Overcome the Blues Before the Blues Overcome You
I’ve gotten about 5 e-mails this month, alone, about how to deal with the winter blues. For some reason, I’ve never personally had this problem. Maybe it’s because I associate so many things that I love with winter: Christmas, snow, hot chocolate, chili, UK basketball, football (go Denver Broncos, go), sweaters, homemade soup, hot apple cider, my family being home more often, even more coffee than normal…
Maybe that’s why when I hear the words “Winter Blues,” my first thoughts are “Why? What? It’s winter!” I know I’m probably in a very exclusive club – people who don’t feel blue whatsoever during the winter months. You can easily recognize us odd ducks. We’re the ones running around with our Starbucks cups, all bundled up and smiling when someone says there’s snow in the forecast. I actually had a young girl tell me once, “You snow birds make me sick !”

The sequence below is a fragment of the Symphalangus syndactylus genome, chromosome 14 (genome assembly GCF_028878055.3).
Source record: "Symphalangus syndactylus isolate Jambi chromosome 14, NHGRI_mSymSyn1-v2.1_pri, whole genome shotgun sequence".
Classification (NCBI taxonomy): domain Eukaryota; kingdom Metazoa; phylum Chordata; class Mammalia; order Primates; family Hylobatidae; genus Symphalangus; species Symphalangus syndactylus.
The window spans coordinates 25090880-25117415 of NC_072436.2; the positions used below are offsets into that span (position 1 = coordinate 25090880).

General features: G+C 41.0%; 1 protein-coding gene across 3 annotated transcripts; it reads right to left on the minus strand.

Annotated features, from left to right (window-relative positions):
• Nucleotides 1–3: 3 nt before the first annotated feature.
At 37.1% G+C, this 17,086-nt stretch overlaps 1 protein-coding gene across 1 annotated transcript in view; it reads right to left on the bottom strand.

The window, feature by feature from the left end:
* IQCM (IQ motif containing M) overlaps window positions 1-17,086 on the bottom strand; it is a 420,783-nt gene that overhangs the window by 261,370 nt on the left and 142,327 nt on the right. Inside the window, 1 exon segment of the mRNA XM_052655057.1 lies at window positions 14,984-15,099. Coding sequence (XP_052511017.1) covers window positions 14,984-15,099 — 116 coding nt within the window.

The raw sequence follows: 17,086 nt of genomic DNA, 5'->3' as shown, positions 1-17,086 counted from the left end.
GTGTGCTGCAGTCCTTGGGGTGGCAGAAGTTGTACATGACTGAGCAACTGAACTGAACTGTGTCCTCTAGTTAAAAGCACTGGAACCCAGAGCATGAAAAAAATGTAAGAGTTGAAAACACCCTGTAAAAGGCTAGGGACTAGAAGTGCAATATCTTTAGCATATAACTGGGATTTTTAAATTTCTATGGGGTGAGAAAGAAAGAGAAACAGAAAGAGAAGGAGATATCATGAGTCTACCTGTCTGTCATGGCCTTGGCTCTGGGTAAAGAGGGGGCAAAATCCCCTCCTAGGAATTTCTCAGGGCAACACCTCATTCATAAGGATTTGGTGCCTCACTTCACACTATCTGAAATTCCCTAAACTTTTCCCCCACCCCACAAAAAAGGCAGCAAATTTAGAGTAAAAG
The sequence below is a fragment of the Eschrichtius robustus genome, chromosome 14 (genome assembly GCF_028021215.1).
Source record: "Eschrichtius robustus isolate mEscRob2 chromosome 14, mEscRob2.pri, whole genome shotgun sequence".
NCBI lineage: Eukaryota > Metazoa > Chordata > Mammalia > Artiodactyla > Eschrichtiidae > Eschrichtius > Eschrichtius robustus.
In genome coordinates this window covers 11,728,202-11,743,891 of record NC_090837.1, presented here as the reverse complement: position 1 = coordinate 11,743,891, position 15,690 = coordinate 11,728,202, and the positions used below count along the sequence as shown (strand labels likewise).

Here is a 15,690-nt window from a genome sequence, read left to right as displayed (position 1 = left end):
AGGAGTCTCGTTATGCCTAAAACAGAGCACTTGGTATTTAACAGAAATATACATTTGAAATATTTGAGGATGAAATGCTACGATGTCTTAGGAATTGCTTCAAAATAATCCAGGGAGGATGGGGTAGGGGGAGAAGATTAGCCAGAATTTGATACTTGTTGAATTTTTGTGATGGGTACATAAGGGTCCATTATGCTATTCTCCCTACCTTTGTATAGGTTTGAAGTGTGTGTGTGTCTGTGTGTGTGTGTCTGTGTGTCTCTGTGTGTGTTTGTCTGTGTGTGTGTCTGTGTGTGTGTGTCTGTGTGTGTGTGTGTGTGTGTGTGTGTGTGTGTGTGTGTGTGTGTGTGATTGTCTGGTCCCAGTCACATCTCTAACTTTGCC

We won’t go into the fact that the young girl was my own daughter Brittany – the BIGGEST hot weather enthusiast in the entire world. When I run from window to window watching snow fall gracefully to the grown, I think I wound her soul a little bit.
All kidding aside, dealing with the “Winter Blues” is a very real problem for many people. So what follows are 3 suggestions that I think can help take the sting out of shorter days and a lack of sunshine. Even if you’re like Brittany, you can actually survive the winter months and maybe even miss then when they’re gone.
Maybe just a little?
Overcome the Winter Blues